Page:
With the 4th of July right around the corner, the summer grilling season's about to hit its peak. The 4th may very well be the actual peak for lots of people.
For vegans and vegetarians fortunate enough to have a largely veg friend group, or a veg party/event to attend, this is always a great time. For those of us with a more "diverse" social group, this can sometimes be a source of stress or anxiety. Amy and I are lucky enough to have a really supportive group of friends, who not only respect our lifestyle, not only cater to our lifestyle when they have parties, but many of whom are happy to eat vegan themselves some or most of the time.
Still, any time you're in the minority and your beliefs are openly available to public scrutiny--in this case eating--there's bound to be some conflict, question, or exchange. Over the years, I've noticed one really good way to keep this positive is to bring something homemade to grill. Here's why:
- People are far less likely to criticize something that you made yourself. They may not agree with your beliefs, but they're your friends, and it's a bold move to call bullshit on something someone made. It's a like a personal attack. Invariably, of course, someone will tell you that your homemade brats look like poop. To which you should reply: "That's funny. So funny that the first time I heard it, I fell off my dinosaur I laughed so hard."
- In my experience, folks are more curious about homemade grillables. On many occasions they're even tried our homemade burgers, brats, and patties.
- If you can name all the ingredients in something, it's not so mysterious. People often ask, "What's in that?" If you can tell them, it becomes less foreign, more acceptable.
- If you've used local, organic ingredients, it's almost ethically unassailable. The conversation doesn't always have to be about animal rights. It can be about supporting the local economy, reducing environmental impact, not eating stuff that's processed, avoiding packaging, steering clear of hormones, food safety, etc. They're your friends, right? So they're probably awesome and smart. They like to talk about these things. Any discussion that raises or brings to focus our awareness of the food that we eat is a good discussion. You're also bound to pick up a few advocates along the way. There are plenty of meat eaters who support local and organic.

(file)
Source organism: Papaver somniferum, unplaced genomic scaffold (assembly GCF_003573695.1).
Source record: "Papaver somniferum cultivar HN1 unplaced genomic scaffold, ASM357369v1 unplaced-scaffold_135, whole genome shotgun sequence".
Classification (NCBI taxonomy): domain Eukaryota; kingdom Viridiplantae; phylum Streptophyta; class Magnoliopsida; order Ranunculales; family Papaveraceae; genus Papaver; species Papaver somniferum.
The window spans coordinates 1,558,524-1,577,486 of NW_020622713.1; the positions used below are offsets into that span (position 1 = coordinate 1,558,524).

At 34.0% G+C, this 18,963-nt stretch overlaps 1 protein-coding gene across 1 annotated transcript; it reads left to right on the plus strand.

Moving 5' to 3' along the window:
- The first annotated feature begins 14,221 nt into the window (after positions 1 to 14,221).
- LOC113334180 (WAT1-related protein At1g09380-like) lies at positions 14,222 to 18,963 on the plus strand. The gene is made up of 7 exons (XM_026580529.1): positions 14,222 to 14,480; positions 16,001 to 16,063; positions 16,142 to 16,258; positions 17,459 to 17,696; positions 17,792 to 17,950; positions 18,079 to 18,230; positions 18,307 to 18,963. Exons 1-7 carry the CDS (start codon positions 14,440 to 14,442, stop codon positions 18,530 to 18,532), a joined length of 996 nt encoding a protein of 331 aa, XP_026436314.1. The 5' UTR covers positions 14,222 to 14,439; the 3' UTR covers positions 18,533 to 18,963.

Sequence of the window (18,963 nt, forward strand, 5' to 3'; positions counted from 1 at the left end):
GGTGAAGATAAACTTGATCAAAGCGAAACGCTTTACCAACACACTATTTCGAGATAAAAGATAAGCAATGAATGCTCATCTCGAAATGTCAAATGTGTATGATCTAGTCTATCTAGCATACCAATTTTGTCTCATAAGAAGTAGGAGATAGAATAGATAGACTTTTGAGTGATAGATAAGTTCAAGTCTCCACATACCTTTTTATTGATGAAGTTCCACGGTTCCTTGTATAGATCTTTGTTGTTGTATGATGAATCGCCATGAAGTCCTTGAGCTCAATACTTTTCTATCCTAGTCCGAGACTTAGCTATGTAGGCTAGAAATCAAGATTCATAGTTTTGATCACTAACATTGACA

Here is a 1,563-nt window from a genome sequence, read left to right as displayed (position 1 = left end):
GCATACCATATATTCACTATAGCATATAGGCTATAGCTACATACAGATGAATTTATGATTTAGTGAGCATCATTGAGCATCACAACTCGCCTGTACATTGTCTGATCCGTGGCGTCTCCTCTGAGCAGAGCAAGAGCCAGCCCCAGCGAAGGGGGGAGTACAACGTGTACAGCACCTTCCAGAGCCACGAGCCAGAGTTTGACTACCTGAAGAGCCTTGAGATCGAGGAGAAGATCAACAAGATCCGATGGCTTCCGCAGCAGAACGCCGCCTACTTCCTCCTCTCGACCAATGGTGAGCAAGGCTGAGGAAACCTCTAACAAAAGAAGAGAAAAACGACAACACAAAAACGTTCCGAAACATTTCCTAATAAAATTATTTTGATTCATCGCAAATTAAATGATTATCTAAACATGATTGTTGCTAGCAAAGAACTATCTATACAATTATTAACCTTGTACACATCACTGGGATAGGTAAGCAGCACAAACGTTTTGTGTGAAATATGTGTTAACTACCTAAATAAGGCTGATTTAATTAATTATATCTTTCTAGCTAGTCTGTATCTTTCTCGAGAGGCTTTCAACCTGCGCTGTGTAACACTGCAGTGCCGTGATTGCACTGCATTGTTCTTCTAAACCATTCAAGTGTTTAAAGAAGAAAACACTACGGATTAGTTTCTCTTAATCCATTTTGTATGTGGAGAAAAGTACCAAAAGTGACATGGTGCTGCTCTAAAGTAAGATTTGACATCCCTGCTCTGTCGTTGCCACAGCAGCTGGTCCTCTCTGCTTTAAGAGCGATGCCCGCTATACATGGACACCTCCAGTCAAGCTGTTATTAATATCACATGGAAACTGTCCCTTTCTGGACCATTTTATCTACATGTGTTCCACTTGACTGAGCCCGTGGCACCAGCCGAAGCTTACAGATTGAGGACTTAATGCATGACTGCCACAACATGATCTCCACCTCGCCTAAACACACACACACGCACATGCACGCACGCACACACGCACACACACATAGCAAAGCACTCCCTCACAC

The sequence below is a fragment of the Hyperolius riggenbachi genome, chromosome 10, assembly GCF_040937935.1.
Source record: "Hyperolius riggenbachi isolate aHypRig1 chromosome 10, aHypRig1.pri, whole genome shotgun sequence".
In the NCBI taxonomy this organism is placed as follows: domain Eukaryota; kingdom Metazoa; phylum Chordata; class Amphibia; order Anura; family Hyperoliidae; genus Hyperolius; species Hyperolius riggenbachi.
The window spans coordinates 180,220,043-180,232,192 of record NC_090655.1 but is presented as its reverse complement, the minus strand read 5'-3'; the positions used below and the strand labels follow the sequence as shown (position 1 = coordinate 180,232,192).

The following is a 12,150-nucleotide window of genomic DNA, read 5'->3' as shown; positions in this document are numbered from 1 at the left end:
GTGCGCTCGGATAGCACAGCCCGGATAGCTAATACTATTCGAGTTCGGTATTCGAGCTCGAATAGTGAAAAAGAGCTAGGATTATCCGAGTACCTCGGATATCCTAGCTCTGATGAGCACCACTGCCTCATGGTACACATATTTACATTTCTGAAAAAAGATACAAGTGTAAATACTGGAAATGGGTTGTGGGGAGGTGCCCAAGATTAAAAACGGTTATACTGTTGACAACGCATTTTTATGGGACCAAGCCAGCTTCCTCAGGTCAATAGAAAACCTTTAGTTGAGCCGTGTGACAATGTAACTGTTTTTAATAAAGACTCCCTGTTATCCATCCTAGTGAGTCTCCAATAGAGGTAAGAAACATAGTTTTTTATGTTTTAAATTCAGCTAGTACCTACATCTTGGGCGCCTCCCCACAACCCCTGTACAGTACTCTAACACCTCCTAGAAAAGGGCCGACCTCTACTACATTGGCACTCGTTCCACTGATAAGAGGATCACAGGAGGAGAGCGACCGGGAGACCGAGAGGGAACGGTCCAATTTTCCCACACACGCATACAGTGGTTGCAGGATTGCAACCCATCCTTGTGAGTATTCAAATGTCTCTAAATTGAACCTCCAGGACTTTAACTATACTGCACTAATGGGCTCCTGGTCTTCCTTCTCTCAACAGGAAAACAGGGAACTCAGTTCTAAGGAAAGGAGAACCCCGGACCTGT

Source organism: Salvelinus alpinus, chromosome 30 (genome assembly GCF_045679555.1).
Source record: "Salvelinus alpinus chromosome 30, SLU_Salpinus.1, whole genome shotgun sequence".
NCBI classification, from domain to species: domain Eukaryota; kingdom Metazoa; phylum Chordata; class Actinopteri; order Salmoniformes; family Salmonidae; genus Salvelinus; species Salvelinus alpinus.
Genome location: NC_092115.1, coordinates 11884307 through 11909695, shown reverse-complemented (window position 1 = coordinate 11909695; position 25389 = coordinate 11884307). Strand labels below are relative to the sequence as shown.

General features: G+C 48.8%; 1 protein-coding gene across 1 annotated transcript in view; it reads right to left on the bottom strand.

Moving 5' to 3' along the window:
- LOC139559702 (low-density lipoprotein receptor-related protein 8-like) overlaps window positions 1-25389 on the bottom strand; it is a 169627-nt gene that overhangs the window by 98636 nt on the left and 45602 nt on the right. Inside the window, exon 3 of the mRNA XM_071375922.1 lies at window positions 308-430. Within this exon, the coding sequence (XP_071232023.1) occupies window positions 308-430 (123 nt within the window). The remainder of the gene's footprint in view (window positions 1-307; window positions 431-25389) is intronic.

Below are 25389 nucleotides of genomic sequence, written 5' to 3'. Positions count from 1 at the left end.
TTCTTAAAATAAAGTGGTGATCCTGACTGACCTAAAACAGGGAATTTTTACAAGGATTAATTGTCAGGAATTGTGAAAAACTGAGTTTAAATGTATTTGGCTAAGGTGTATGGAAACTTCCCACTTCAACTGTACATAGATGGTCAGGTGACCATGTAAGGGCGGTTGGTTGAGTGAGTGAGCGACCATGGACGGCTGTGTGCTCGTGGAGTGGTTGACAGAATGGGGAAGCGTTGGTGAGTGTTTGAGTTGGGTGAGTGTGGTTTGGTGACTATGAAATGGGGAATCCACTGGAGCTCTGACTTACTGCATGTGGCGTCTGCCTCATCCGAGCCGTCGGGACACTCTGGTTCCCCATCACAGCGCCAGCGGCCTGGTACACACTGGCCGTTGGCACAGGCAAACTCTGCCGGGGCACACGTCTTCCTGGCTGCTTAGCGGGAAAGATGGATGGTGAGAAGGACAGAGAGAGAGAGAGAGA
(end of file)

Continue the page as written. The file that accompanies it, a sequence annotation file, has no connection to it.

- You can vary how "meaty" your burgers/brats/patties are. This ranges from, say, a black bean burger at one end (most people are omnivores, so they do eat beans)--which makes no pretense of being meat--to a seitan brat or barbecued seitan on the other. In the middle, you've got stuff like breaded chick(pea) patties, which have a aspire to something chicken-y, but do so in the form of a pretty familiar bean. Generally, the less your grillable aspires to be meat, the less others are likely to criticize and the more likely they are to try one themselves. Small victories, right?
Of course, this isn't to say that you shouldn't get pumped about grilling veggies and such (in fact, you probably should have some veggies)--asparagus, squash, zucchini, shish-ka-bobs, portabellas, etc--just that there's something kind of nostalgic and satisfying about having a "traditional" grillable. So why not kick it the fresh, homemade, vegan way?
Some of our favorites are: